Funny story: many years ago, a 36 inch unicycle was stolen from near Nottingham University. I was aware of this through the grapevine. One evening a day or two later I was out on my 36 riding along a narrow winding single track near the river bank a mile or two from the university and I had the police helicopter hovering over me and shadowing me for several minutes. I think they must have decided that I knew what I was doing and therefore it must have been my own unicycle as I was not intercepted or challenged. It was quite alarming at the time, though.

Years ago I knew people that would use a tool, not sure what kind, to put clear identifying marks on the valuable parts of their bikes and motorcycles. They would mark the inside of the rims, under handlebar grips etc. Anything you had to take apart to see the markings. They would sometimes custom weld, paint, and otherwise modify parts to make the machine distinctive. Some would use their drivers license, or social insurance/security numbers.

For insurance and identification purposes, everything was always photographed. Also makes it quick and easy to send pictures where they will be seen, insurance collection etc.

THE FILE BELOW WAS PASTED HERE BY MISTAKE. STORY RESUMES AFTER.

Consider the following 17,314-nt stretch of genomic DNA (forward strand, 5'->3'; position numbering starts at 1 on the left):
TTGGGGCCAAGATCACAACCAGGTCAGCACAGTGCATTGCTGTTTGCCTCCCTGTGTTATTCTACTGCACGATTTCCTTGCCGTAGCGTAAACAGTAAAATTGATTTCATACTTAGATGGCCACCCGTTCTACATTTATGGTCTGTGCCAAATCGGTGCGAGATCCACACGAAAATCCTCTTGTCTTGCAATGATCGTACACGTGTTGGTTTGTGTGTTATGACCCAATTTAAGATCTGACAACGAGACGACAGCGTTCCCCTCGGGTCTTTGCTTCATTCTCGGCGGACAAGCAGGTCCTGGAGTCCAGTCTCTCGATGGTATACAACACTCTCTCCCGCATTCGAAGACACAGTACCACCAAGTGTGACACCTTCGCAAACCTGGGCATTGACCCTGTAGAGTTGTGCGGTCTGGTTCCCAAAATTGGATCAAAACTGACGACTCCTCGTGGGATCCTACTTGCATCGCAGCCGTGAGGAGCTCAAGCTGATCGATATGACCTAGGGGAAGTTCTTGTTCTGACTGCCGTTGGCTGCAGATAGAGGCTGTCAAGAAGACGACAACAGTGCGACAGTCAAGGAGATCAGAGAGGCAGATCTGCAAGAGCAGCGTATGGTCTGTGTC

For now, I keep my unicycles in my apartment or locked out of sight in the trunk of the car. I have a KH 20 that is pretty scratched up and has old sticker residue on it. I want to get it re painted, and will make it something other than the original color so it will not get confused for someone elses and easily stand out if it gets ripped off.

Non standard bolts for as many parts of the uni as possible sounds like a great investment and security idea for expensive unicycles.

So those that know, where can we get the non standard fasteners and tools for them?

Any idea what sort of tool(s) I would use to mark my valuable gear?

Great info, thanks!

I keep my unis in the living room. They are nice to look at and I don’t have to walk all the way to the shed (10 steps) when I want to ride :smiley:

Insurance ??

This might sound like a silly question, but does any insurance cover bicycles or unicycles?
I’m paying for car , house, life, etc, etc. just wondering…

In the USA, I believe it would be your homeowner’s insurance. If you have it. And to get a claim reimbursed, you need proof of ownership. Keep your receipts, take pictures of your stuff, etc. and keep on file in case bad things happen.